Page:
New Delhi: The SBI on Tuesday lowered the economic growth forecast to 4.6 per cent from the earlier 5 per cent.
“The FY20 GDP estimate as released by the CSO pegs the GDP growth rate at 5 per cent (we had revised our GDP projection to 5 per cent in November 19), an 11-year-low. Nominal GDP growth at 7.5 per cent is a 42-year-low. For FY20, the budgeted nominal GDP growth rate was 12 per cent which has now been revised downwards to 7.5 per cent. Based on this GDP revision, the impact on fiscal deficit is around 12 basis points for FY20,” SBI Ecowrap said.
This estimate however has a shelf-life of only two months and is only used as an input for budget arithmetic, it added.
“The CSO will release the first revised estimate of FY17, FY18 and FY19 on January 31 and based on that, we believe that GDP and GVA for FY20 would be revised further downwards in 2nd advance estimate for FY20 on February 28 and on May 29. We are now revising our GDP projection for FY20 to 4.6 per cent based on current available trends. It is likely that the 40 bps downward revision could be spilt over February and May in equal proportion,” it said.
Factors like Government expenditure are the key determinants for overall growth outlook for FY20 as variations in government spending have a spill over effect on other sectors. In Q2, government spending alone accounted for 40 per cent of the entire quarter’s growth (1.9 per cent out of 4.5 per cent headline GDP growth), even as share in GDP was lower than 13 per cent, it said.
“However, this momentum is unlikely to persist given that the government has already announced its intention of cutting expenditure. The key to a quick recovery is consumption. The CSO estimates reveal an impending consumption recovery but we believe the quadruple balance sheet problem (Banks, Corporates, NBFCs and Households) is creating space for deleveraging that will delay a consumption pick up and also an investment pick up.”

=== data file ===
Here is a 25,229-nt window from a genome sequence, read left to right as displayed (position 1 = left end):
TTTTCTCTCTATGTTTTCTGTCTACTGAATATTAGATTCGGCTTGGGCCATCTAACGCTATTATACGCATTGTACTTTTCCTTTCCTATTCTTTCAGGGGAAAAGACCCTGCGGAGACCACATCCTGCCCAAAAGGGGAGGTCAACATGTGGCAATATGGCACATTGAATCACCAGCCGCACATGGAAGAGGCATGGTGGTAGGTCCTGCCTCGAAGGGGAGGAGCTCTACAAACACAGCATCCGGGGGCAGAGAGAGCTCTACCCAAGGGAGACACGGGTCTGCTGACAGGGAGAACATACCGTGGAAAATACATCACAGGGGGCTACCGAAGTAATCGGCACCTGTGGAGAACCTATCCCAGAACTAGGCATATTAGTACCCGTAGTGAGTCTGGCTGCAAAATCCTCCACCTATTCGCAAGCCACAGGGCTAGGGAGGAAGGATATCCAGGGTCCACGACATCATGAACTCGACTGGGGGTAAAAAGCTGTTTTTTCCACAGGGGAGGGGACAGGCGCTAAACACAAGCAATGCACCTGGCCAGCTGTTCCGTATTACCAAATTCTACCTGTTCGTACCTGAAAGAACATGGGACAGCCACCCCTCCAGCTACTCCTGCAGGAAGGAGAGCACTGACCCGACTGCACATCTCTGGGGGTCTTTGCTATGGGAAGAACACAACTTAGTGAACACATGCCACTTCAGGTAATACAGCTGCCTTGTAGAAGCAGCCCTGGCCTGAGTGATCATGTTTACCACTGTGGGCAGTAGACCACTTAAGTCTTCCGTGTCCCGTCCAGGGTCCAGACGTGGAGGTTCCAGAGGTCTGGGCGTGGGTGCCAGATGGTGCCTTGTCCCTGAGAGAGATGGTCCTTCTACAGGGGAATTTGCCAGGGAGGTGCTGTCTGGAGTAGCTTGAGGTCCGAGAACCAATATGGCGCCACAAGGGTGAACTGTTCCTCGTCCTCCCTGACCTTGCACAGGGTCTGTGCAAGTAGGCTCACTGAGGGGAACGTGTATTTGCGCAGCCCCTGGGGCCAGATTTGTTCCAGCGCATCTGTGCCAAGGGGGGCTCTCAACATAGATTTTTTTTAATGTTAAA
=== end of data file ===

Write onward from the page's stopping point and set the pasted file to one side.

The current uptick in oil prices could create a slowdown in discretionary consumption too.
“Specifically, the IBC resolution has been prolonged and we understand as companies are admitted into liquidation, the employees on the rolls of the company are only cumulatively compensated till the resolution process is completed, while the contractual employees are downsized. This also results in reduced remittance flows as contractual employees could head back to place of origin. This could also act as a constraining factor on consumption growth and thus it is essential that we also find a quick resolution (average resolution time is of 324 days as on March 2019). We now believe that the RBI projection of a 5.9-6.3 per cent GDP for FY21 could be on the higher side. We could be now staring at a sub 6 per cent growth for 2 successive years!”